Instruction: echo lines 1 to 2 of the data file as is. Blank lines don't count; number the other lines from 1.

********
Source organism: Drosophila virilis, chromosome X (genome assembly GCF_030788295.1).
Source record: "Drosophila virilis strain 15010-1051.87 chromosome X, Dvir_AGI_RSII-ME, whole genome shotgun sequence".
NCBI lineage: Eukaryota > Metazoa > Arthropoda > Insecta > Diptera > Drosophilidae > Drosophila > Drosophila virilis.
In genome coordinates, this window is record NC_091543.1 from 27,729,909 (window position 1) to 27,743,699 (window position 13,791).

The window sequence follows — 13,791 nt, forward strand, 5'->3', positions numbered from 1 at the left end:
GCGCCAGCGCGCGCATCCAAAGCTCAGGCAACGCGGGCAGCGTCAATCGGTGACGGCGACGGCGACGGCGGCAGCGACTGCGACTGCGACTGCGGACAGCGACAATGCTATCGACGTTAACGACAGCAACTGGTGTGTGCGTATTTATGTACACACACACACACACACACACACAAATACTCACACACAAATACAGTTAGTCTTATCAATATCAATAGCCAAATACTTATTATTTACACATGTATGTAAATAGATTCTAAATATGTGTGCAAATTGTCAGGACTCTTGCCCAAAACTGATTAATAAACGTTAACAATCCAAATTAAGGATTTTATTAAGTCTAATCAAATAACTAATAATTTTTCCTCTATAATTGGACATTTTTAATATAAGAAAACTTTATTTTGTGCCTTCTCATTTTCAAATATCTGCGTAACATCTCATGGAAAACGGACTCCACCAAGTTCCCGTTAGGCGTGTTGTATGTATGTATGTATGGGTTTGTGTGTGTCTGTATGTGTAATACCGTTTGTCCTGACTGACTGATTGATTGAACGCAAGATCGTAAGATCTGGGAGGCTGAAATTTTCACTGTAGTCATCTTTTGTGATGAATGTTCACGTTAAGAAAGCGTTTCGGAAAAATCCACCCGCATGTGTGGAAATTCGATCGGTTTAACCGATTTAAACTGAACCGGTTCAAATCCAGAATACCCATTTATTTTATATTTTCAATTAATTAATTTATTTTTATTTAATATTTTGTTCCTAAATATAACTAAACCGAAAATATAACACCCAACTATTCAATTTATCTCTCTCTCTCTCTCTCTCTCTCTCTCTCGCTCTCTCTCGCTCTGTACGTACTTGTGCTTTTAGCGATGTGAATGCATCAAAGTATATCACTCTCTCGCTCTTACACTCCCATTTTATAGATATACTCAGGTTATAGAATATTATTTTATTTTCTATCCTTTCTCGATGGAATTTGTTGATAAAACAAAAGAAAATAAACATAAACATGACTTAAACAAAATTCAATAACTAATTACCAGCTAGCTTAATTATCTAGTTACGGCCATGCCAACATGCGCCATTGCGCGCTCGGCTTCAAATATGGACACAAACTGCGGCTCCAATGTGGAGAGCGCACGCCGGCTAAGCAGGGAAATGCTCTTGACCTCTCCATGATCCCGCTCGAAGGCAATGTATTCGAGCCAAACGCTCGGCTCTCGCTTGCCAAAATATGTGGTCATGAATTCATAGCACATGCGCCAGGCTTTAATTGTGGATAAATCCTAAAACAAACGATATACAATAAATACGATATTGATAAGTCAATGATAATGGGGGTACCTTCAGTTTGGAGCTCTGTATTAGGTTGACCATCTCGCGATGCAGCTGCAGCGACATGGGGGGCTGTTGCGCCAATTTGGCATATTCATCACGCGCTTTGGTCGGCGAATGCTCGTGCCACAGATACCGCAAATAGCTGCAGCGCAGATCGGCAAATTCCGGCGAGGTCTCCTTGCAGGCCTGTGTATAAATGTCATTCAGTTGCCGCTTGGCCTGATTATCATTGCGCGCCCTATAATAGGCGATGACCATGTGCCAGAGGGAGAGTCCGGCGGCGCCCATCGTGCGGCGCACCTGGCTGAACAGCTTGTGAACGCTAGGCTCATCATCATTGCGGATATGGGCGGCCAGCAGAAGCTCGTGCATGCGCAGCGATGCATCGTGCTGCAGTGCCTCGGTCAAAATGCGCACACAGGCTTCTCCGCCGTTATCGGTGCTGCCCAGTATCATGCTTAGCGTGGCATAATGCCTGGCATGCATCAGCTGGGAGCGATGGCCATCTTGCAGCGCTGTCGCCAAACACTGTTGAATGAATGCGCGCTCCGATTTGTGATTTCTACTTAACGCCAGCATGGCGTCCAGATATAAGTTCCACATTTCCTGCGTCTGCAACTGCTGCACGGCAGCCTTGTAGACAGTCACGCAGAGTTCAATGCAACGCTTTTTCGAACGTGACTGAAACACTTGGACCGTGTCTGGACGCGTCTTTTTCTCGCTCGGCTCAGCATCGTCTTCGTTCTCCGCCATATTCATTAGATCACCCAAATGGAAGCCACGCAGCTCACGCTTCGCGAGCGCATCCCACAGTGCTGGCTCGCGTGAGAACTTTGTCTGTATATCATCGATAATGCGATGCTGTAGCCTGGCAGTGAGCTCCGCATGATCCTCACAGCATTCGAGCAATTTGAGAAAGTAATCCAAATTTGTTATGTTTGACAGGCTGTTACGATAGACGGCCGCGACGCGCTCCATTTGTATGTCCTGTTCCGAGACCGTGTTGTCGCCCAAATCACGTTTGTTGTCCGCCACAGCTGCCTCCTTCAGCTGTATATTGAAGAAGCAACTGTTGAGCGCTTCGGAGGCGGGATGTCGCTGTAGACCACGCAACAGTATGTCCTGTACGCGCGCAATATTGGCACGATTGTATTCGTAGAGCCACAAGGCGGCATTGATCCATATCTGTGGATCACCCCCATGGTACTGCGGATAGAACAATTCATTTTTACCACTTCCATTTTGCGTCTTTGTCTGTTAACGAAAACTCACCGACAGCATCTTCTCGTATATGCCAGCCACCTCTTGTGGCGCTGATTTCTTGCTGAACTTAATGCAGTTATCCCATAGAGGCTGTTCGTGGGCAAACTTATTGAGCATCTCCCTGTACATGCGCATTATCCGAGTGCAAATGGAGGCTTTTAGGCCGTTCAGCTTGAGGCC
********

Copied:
Source organism: Drosophila virilis, chromosome X (genome assembly GCF_030788295.1).
Source record: "Drosophila virilis strain 15010-1051.87 chromosome X, Dvir_AGI_RSII-ME, whole genome shotgun sequence".